Jazz students are often looking for new chords for the standards they are playing. This blog offers you some suggestions if you are unable to transcribe.
1. The iReal Pro app is a useful source. It doesn't always have the most exciting chords, but it does help you move on from the fakebook.
2. YouTube transcriptions, though not always reliable, will help you explore new harmonic ideas.
3. The Real jazz Solos Book by Hal Leonard is a reliable book to consult.
My wife is preparing for your Grade 3 violin exam. She asked ChatGPT about preparing for the big event. Here are the results.
Hi ChatGPT. What are your recommendations about preparing for a practical violin exam?
ChatGPT. Here are some general recommendations for preparing for a practical violin exam:
Wow, the advice is solid. However, a few things are missing.
10. Listen to professional recordings of your music. This is a proven method employed in the Suzuki music methods. Students need to be able to recognize an incorrect note(s) in their playing.
The advice is all old school except for step five.
BTW, my wife is a professor of education who writes on Ai.
This performance of Kansas City by Wilbert Harrison is a fine example of blues boogie woogie accompaniment and soloing. It features a simple rhythmic pattern between the hands and an easy riff-based solo. The one unusual aspect is his choice of key: Db major. (I've provided two written versions for you in Db and C)
4. To create a strong mental impression of how the music will be played follow the score while listening to the video. Notice he plays a heavy accent on beats 2 and 4 in the left hand and aggressively accented chords in the right.
5. Start practicing the score by playing slowly while keeping your attention on the correct fingering of the chords.
6. To get the swing of the music, play along with the video. If necessary, slow the video down.
7. Have fun.
Harrison plays a remarkably similar piano part in his video of Stagger Lee. Can you hear the similarities? The link is below.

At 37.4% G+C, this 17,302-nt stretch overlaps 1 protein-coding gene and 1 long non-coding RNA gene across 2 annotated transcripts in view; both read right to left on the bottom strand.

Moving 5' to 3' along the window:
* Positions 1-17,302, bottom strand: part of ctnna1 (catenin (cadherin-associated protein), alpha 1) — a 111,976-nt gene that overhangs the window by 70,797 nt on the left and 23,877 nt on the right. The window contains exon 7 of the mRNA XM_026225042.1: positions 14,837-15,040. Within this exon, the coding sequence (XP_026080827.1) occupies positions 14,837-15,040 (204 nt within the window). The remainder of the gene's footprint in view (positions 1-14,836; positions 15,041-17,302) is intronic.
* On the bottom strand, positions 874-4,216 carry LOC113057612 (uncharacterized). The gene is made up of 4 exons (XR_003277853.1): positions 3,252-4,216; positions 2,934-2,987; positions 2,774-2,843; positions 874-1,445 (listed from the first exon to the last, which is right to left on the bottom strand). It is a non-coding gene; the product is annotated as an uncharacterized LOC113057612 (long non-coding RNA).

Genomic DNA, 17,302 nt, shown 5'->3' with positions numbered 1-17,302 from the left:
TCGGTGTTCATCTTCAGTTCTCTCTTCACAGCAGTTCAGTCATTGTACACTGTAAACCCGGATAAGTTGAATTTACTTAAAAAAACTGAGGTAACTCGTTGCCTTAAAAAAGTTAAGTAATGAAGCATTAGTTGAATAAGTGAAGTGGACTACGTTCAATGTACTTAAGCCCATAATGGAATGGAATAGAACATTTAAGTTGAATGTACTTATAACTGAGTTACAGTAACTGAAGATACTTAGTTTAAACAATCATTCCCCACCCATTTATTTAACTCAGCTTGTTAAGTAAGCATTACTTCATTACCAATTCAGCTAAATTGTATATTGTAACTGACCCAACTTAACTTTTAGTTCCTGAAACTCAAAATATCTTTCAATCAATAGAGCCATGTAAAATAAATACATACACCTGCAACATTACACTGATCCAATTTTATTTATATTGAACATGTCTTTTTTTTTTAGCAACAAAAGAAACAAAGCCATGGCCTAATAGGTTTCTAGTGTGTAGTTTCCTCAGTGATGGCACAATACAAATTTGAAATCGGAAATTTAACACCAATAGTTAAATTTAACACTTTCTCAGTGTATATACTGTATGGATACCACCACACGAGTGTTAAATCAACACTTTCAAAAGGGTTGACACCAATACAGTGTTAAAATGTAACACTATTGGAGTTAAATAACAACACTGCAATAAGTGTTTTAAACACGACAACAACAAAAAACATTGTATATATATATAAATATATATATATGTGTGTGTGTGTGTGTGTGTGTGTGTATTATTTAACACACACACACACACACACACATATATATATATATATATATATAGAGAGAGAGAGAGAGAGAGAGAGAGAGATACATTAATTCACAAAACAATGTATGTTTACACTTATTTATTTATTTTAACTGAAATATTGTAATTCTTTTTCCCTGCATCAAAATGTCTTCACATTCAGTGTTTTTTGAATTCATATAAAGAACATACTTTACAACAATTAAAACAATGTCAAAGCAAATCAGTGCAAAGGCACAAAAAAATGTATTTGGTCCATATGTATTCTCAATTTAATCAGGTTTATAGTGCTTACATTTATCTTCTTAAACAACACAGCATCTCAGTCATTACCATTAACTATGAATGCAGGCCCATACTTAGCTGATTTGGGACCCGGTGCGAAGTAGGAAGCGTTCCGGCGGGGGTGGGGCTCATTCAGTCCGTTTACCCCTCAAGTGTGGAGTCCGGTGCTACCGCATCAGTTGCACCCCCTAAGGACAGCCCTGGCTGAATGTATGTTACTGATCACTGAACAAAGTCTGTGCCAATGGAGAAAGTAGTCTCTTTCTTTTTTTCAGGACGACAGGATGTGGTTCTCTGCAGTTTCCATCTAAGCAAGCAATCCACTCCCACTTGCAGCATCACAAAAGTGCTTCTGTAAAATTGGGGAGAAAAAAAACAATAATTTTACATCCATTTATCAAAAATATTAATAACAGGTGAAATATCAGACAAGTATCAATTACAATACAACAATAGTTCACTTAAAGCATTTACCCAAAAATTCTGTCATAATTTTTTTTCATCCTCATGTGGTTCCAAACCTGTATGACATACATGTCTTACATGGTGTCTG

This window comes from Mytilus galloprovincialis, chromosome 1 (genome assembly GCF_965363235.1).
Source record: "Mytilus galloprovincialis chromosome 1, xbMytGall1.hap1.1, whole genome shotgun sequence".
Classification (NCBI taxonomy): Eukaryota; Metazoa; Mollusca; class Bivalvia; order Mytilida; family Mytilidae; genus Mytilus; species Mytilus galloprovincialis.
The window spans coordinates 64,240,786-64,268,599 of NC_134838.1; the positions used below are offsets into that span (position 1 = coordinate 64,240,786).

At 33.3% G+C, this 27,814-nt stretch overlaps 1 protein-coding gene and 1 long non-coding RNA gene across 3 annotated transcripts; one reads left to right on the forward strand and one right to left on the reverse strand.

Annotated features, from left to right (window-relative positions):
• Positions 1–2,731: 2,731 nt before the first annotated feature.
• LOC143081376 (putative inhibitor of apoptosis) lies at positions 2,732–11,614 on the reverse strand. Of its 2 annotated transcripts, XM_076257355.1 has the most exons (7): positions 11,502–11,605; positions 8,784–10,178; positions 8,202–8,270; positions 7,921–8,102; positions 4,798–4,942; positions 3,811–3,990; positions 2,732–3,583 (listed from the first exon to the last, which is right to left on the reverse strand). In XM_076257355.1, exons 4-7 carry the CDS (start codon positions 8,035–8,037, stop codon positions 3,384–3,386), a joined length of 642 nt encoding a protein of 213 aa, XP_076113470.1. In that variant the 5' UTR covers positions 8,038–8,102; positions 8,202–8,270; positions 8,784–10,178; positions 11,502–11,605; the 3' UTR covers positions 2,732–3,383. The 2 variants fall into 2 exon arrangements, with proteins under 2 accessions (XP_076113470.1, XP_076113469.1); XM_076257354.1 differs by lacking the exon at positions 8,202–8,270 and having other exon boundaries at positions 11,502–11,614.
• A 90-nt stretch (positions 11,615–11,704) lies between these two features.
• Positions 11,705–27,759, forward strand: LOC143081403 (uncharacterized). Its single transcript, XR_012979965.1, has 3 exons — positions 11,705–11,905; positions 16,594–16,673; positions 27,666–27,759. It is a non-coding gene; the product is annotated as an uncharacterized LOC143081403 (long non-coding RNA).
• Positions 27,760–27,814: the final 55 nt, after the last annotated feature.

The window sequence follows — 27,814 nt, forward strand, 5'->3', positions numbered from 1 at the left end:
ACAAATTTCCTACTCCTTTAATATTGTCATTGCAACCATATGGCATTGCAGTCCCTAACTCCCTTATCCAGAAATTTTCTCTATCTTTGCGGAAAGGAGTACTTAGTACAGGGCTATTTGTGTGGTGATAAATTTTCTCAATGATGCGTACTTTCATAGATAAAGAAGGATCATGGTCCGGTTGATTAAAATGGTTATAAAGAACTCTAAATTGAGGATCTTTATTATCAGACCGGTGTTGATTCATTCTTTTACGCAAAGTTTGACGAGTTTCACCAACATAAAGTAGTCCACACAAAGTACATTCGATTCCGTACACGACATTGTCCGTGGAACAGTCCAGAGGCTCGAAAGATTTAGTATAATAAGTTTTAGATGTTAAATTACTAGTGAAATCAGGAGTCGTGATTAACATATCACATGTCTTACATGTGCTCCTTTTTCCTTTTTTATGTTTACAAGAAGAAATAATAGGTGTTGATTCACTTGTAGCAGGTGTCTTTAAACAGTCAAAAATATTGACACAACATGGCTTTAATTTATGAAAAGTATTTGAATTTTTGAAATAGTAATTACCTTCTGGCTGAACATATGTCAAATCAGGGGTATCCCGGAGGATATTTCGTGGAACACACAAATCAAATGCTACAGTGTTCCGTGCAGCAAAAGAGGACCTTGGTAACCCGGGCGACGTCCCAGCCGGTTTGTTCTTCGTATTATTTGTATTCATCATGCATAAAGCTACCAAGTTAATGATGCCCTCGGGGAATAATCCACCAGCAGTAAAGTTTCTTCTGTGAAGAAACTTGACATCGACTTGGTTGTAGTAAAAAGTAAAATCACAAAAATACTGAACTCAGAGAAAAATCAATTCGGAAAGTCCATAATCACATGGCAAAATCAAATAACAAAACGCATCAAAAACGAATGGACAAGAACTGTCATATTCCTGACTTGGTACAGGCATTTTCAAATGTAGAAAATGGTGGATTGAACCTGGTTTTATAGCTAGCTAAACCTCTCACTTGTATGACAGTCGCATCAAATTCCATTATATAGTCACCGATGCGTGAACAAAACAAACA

If you would like some help with this, call me.
The teacher practices Jazz
Last weekend I went to my first jazz jam with my Vibraphone aka my Malletkat GS Grand. We were a quartet of Tenor Sax/Flute, Vibes, Bass, and Drums. I survived with my dignity intact, but I’ve a few discoveries and confessions to share.
On the plus side, I knew all the tunes from years of playing and teaching jazz piano plus my jazz time and feel is strong.
Here is the practice regime I began to follow to improve my jazz experience.
Tune: Satin Doll by Ellington/Strayhorn
If I can help you with your jazz piano journey, call me.
BTW: In the era of Ai content generation, a human wrote this blog.
Without desire you have nothing" Madame Boulanger
It is a good day to revisit the elements of musicianship. These are the areas of practice and/or reflection that successful musicians and earnest students consider, do, and follow.
1. They listen to professional recordings and mark up their scores in response to what they hear. This is the shortest way to develop stylistic awareness in your playing.
2. Theory helps musicians understand what they are listening to, communicate with their colleagues and teachers, and see the structural patterns within the music.
3. A fine sight reader takes less time to learn a new piece. Furthermore, a fine sight reader can play music for fun, without preparation.
4. Technique is the pillar of success; nothing is worse than hearing music in your head that you cannot execute.
5. Aural skills are ear skills connected with theory skills.
6. Historical awareness is the depth of knowledge and experience a musician/student brings to a project. If you want to play country music you have to know the players, repertoire, and historical styles of the genre, or your performances will always lack insight and finesse. Ditto for jazz and classical music.
7. However, your emotional commitment to the project is the most crucial element of musicianship. You must have faith that, with time, your goals are reachable. Students who follow the curriculum, practice correctly, attend concerts, listen to music, hang with other adults on the same path, seek additional information to support what they learn in lessons, ask questions, and persevere will win.
If I can help, call me.
The real estate coach Tom Ferry, says if you have three or more goals for your business this year, you have no goals. Ditto for piano.
Here are some realistic goals for my students.
Call me, I can help.
You've got to learn your instrument. Then, you practice, practice, practice. And then, when you finally get up there on the bandstand, forget all that and just wail.
I'm a professional pianist and music educator in West Toronto Ontario. I'm also a devoted percussionist and drum teacher.